For 17 years, Abraham Lincoln called Springfield, Illinois his home. Now, Lincoln’s historic two-story Greek Revival house offers visitors the opportunity to explore the furnishings, documents, and family artifacts that shaped his early political career and family life.
Walking through Lincoln’s Springfield home provides an intimate glimpse into the lawyer and future president’s daily life. Shortly after meeting his wife, Mary Todd in Springfield in 1842, they settled down and purchased this home in 1844. This was the only home that Abraham Lincoln ever owned. While living at this residence, Lincoln was able to pursue a successful law career and run for president. His wife Mary birthed three of their children inside the home and even lost one, Eddie at the age of four to tuberculosis in 1850. The Lincoln’s lived at this home until he took office as the 16th President of the United States in 1861.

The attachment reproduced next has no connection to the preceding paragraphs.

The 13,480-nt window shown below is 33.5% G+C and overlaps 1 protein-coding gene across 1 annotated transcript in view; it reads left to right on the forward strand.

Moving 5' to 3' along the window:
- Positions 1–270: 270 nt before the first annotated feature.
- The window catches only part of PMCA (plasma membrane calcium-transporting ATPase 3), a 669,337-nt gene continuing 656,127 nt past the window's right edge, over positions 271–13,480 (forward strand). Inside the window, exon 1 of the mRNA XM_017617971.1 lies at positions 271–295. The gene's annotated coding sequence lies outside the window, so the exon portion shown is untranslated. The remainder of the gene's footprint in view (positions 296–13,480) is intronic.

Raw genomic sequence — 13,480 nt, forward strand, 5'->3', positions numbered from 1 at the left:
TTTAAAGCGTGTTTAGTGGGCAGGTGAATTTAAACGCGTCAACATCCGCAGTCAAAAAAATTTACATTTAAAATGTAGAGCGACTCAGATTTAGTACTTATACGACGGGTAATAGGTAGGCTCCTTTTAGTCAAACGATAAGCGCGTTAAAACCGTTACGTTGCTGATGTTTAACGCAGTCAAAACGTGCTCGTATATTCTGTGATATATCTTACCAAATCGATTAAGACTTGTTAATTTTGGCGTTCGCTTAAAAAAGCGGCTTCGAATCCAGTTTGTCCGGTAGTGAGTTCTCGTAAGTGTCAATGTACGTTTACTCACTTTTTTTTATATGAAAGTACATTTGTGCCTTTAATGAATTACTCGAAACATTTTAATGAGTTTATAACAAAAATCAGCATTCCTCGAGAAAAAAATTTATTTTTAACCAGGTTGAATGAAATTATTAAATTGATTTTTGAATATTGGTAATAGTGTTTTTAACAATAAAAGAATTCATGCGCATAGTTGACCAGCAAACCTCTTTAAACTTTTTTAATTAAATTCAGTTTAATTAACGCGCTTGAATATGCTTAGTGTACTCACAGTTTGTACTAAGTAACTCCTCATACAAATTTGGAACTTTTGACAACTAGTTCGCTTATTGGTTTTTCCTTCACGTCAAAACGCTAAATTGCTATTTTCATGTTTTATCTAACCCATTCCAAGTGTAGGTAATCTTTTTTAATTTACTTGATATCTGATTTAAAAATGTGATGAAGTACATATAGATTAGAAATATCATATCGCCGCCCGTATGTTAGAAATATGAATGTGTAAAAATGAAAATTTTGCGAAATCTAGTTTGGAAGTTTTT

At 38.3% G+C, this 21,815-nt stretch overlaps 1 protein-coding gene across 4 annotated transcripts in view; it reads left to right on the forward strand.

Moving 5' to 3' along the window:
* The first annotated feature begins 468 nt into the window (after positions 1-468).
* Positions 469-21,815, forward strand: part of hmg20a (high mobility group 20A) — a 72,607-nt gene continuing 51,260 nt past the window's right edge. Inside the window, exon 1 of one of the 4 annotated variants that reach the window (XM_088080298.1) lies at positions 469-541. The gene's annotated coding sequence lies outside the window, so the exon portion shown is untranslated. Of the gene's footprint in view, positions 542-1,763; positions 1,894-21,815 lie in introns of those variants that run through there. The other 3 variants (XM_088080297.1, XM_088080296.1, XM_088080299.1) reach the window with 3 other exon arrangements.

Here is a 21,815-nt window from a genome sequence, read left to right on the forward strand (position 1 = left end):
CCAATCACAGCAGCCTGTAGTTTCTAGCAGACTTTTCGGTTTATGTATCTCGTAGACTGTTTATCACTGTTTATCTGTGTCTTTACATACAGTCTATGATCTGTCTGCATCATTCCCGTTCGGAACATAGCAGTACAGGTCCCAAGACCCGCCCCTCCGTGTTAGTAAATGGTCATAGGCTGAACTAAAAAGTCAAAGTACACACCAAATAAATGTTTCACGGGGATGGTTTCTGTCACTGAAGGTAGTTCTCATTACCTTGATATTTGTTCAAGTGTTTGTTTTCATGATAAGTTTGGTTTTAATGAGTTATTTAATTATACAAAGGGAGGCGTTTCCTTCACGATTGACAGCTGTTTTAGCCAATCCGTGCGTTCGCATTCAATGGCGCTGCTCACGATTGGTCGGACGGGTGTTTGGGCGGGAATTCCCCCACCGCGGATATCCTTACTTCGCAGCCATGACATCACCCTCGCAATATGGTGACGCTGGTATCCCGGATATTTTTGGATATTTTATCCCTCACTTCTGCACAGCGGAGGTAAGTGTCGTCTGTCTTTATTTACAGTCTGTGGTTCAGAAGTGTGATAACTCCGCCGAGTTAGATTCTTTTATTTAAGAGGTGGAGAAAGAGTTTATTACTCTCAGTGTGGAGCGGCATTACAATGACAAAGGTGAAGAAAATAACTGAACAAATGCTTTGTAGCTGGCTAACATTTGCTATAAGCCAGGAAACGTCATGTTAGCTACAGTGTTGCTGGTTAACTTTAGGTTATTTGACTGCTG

After the Lincoln’s moved to Washington D.C. and even after the President’s death, the home was rented out to tenants. However, the tenants would charge admission to the home to see the Lincoln house and would in time, leave the home in need of repairs. The home remained in the Lincoln family until 1887, when Abraham’s son, Robert Todd Lincoln donated the house and surrounding property to the state of Illinois. He hoped that the state would preserve his family residence and allow the public to view at no admission.
The home contains an impressive collection of original Lincoln family items. Replica period furnishings coupled with the Lincolns’ possessions bring a vivid sense of authenticity to the historic residence. With its artifacts and stories, the Springfield home highlights how Lincoln’s early years in Illinois prepared him for the monumental challenges he would one day face as president. Walking in his footsteps through the thoughtfully restored rooms allows visitors to connect with one of America’s most revered leaders.
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